I’ve been waiting to hear Elie say these words for weeks, dreaded hearing them. I know he’ll say them soon. All of Israel knows it. Syria and Lebanon know it. Hizbollah and Hamas know it. The only real question is what will trigger it, what will bring the fear to reality and, for me, where Elie will be in his training. Will it be in the north or in Gaza? Does it matter in the end what excuse will be used? Will Elie’s training be close enough to completion that with a little help, his unit can be sent into battle? Or will the army decide not to speed up the training and instead to send Elie and his unit to replace other troops guarding Israel’s other borders so that they can head into battle?
Elie has been home for the last week, since right after his Tekes Kumta. It has been wonderful. A week together to marvel at how he has developed, to smooth over the normal bickering between siblings, and loving even the sound of their arguing as much as their conversations. Elie has been drawn out by most of us in some way, telling us about his training, the hours he spends learning, and his regular schedule. He’s talked about the others in his unit, his commanding officers, the food, the weather, the tents. The weaponry, the rules, the safety mechanisms he is taught and so much more.
We went up north to the Sea of Galilee one day and I watched Elie swim and relax. Temperatures were into the 100 degree range (45 degrees Celsius) and the water was a welcome break. When some teenagers began acting up in the water, Elie called to them and told them to move away, that there were young children around (his sister and brother), and the boys moved. It was the sound of authority, a man telling them to behave. We came back on Thursday and on Friday we all cooked and prepared for the Sabbath. Elie did the shopping, as he started doing not long after he got his driving license and helped cook many of the dishes, though I’m pretty sure he cooked a lot more chicken wings than we ever actually saw arrive at the table.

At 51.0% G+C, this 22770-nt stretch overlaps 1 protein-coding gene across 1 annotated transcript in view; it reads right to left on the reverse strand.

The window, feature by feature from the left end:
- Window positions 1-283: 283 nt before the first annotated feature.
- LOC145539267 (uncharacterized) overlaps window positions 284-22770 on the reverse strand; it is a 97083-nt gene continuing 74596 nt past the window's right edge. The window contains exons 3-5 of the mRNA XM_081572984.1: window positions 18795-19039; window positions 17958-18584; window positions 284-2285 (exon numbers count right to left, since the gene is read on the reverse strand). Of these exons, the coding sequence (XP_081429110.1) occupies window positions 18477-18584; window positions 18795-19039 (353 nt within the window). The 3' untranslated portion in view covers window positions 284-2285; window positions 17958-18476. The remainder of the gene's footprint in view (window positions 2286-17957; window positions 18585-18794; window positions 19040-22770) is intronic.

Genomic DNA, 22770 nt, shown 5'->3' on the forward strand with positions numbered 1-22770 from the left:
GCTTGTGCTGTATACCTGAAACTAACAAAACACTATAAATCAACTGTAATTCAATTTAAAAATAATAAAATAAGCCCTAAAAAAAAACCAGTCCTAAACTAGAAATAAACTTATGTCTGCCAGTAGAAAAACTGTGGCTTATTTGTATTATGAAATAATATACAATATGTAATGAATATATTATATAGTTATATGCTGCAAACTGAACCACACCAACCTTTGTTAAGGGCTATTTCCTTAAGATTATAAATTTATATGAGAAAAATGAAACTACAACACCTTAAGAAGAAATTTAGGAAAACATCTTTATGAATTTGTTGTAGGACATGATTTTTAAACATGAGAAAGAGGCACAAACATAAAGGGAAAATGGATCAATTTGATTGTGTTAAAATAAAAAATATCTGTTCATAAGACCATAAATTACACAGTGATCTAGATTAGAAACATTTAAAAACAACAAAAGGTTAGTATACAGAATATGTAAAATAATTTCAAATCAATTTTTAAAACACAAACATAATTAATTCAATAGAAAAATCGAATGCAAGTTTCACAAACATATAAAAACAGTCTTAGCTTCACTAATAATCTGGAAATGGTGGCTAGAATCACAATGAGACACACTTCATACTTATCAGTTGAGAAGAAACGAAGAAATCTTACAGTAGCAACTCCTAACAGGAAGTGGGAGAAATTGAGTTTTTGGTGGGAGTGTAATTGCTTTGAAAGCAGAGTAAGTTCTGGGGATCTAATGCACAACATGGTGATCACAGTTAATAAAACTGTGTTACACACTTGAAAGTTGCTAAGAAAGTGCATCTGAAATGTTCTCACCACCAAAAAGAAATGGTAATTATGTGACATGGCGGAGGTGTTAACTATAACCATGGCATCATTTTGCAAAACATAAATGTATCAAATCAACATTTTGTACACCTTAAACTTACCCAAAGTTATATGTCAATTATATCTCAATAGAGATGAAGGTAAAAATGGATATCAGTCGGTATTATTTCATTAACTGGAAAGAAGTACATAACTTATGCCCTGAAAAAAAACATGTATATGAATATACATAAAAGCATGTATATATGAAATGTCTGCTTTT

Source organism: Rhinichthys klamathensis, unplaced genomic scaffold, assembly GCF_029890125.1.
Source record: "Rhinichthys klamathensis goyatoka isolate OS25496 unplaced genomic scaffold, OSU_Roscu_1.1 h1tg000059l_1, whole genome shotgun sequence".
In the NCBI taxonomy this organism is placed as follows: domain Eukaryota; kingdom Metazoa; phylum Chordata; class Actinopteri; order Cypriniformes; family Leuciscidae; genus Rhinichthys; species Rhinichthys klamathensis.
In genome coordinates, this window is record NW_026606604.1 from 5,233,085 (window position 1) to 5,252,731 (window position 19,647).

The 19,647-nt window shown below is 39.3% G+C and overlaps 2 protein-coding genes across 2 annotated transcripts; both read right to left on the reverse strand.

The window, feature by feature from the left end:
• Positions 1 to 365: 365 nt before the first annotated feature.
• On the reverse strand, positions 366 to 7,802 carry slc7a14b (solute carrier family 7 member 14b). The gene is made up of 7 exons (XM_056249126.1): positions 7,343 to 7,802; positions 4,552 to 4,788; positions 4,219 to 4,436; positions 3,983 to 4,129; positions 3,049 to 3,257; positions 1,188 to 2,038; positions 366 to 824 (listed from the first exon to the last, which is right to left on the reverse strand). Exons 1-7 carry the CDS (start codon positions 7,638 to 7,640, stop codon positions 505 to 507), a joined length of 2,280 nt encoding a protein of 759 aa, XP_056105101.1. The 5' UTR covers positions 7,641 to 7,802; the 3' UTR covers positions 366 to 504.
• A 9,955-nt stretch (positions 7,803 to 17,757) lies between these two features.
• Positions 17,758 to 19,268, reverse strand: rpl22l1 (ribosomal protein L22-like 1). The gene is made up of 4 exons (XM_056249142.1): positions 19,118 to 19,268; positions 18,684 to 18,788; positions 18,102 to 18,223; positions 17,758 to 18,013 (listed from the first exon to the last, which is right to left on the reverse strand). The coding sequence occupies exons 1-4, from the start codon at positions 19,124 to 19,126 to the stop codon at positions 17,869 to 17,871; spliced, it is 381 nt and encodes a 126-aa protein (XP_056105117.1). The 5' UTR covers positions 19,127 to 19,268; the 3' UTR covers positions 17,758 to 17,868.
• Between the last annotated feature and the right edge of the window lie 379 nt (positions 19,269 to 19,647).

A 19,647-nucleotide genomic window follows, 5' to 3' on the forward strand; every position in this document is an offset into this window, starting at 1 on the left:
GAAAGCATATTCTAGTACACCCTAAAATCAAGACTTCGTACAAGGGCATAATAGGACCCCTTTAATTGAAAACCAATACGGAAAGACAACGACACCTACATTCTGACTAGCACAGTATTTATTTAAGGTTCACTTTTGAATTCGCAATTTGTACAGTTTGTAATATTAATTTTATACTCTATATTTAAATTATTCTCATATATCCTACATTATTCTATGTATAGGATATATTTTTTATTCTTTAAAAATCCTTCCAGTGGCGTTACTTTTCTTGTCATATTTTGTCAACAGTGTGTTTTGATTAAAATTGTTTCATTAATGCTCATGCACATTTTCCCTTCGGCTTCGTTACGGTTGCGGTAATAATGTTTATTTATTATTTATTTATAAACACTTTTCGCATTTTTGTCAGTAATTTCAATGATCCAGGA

As always, the candles are lit in the house and peace approaches. It is a restful time when we close the world out, when we are grateful for the time we have with each other. And then, out of no where, late Saturday afternoon, I heard Elie say, “this is war.”
I looked up to see him advance to the kitchen and take out a large serving spoon, which he then dipped into the ice cream container he’d been holding. It seems his brother had dared to dip a regular spoon into the cookies and cream flavored ice cream and Elie wanted to horde it to himself. With the larger spoon…Elie quickly scooped up a huge amount and, laughing hysterically, we all set about battling for the ice cream. If only real war could be so silly, so happy, so simple.
Like the moments when we sat by the sea and ate together, and the time we spent shopping in the mall, each moment is precious to me. Part of me wants to freeze each moment and never move on and another part knows that I have to let the moment flow. Elie can never know how much I worry. And yet, he does of course.
Too soon, Elie was packing his army uniforms and preparing to go back to base. The vacation was over, but I can still hear Elie call out, “THIS is war!” in the diabolic sound of a 20-year-old on the warpath! May all our wars be over cookies and cream ice cream, fought with large serving spoons, and end with smiles, laughter, and a promise to buy more.